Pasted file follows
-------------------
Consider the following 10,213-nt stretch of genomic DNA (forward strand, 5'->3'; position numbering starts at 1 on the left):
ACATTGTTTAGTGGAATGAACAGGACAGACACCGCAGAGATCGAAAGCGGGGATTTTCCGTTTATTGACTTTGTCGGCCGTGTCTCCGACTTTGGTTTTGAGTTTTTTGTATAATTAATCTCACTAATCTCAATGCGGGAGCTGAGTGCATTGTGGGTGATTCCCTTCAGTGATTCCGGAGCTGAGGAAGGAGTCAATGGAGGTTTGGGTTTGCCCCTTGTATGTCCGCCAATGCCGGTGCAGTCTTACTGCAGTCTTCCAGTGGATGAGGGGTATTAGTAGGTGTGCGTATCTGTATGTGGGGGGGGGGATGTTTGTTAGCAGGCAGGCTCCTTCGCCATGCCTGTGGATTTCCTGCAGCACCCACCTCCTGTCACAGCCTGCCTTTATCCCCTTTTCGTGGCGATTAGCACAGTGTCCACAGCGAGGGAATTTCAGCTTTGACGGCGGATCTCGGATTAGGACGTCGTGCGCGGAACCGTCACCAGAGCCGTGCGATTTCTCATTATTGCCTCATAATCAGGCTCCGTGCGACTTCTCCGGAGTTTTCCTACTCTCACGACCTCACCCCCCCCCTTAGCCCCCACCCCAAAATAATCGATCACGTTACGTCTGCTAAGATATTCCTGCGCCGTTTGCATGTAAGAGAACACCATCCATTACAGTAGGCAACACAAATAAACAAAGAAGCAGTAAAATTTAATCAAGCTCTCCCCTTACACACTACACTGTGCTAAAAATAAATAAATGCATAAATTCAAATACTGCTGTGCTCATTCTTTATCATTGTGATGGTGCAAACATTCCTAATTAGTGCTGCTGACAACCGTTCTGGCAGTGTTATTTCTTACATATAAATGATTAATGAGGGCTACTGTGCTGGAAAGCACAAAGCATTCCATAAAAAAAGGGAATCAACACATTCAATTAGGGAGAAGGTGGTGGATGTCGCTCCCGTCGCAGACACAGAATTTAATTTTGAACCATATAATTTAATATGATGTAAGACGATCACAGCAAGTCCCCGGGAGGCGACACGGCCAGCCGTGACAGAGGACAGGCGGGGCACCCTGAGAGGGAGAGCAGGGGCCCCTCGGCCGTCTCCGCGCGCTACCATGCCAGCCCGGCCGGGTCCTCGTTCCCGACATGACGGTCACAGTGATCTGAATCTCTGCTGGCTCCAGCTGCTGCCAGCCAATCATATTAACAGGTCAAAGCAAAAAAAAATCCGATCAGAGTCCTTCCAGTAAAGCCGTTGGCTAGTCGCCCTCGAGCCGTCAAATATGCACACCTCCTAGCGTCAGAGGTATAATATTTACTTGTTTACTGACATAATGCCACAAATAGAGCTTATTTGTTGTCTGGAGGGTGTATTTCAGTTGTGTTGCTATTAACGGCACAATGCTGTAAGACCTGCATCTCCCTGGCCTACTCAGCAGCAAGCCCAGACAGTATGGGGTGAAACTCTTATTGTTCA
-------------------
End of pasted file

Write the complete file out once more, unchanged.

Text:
Consider the following 10,213-nt stretch of genomic DNA (forward strand, 5'->3'; position numbering starts at 1 on the left):
ACATTGTTTAGTGGAATGAACAGGACAGACACCGCAGAGATCGAAAGCGGGGATTTTCCGTTTATTGACTTTGTCGGCCGTGTCTCCGACTTTGGTTTTGAGTTTTTTGTATAATTAATCTCACTAATCTCAATGCGGGAGCTGAGTGCATTGTGGGTGATTCCCTTCAGTGATTCCGGAGCTGAGGAAGGAGTCAATGGAGGTTTGGGTTTGCCCCTTGTATGTCCGCCAATGCCGGTGCAGTCTTACTGCAGTCTTCCAGTGGATGAGGGGTATTAGTAGGTGTGCGTATCTGTATGTGGGGGGGGGGATGTTTGTTAGCAGGCAGGCTCCTTCGCCATGCCTGTGGATTTCCTGCAGCACCCACCTCCTGTCACAGCCTGCCTTTATCCCCTTTTCGTGGCGATTAGCACAGTGTCCACAGCGAGGGAATTTCAGCTTTGACGGCGGATCTCGGATTAGGACGTCGTGCGCGGAACCGTCACCAGAGCCGTGCGATTTCTCATTATTGCCTCATAATCAGGCTCCGTGCGACTTCTCCGGAGTTTTCCTACTCTCACGACCTCACCCCCCCCCTTAGCCCCCACCCCAAAATAATCGATCACGTTACGTCTGCTAAGATATTCCTGCGCCGTTTGCATGTAAGAGAACACCATCCATTACAGTAGGCAACACAAATAAACAAAGAAGCAGTAAAATTTAATCAAGCTCTCCCCTTACACACTACACTGTGCTAAAAATAAATAAATGCATAAATTCAAATACTGCTGTGCTCATTCTTTATCATTGTGATGGTGCAAACATTCCTAATTAGTGCTGCTGACAACCGTTCTGGCAGTGTTATTTCTTACATATAAATGATTAATGAGGGCTACTGTGCTGGAAAGCACAAAGCATTCCATAAAAAAAGGGAATCAACACATTCAATTAGGGAGAAGGTGGTGGATGTCGCTCCCGTCGCAGACACAGAATTTAATTTTGAACCATATAATTTAATATGATGTAAGACGATCACAGCAAGTCCCCGGGAGGCGACACGGCCAGCCGTGACAGAGGACAGGCGGGGCACCCTGAGAGGGAGAGCAGGGGCCCCTCGGCCGTCTCCGCGCGCTACCATGCCAGCCCGGCCGGGTCCTCGTTCCCGACATGACGGTCACAGTGATCTGAATCTCTGCTGGCTCCAGCTGCTGCCAGCCAATCATATTAACAGGTCAAAGCAAAAAAAAATCCGATCAGAGTCCTTCCAGTAAAGCCGTTGGCTAGTCGCCCTCGAGCCGTCAAATATGCACACCTCCTAGCGTCAGAGGTATAATATTTACTTGTTTACTGACATAATGCCACAAATAGAGCTTATTTGTTGTCTGGAGGGTGTATTTCAGTTGTGTTGCTATTAACGGCACAATGCTGTAAGACCTGCATCTCCCTGGCCTACTCAGCAGCAAGCCCAGACAGTATGGGGTGAAACTCTTATTGTTCA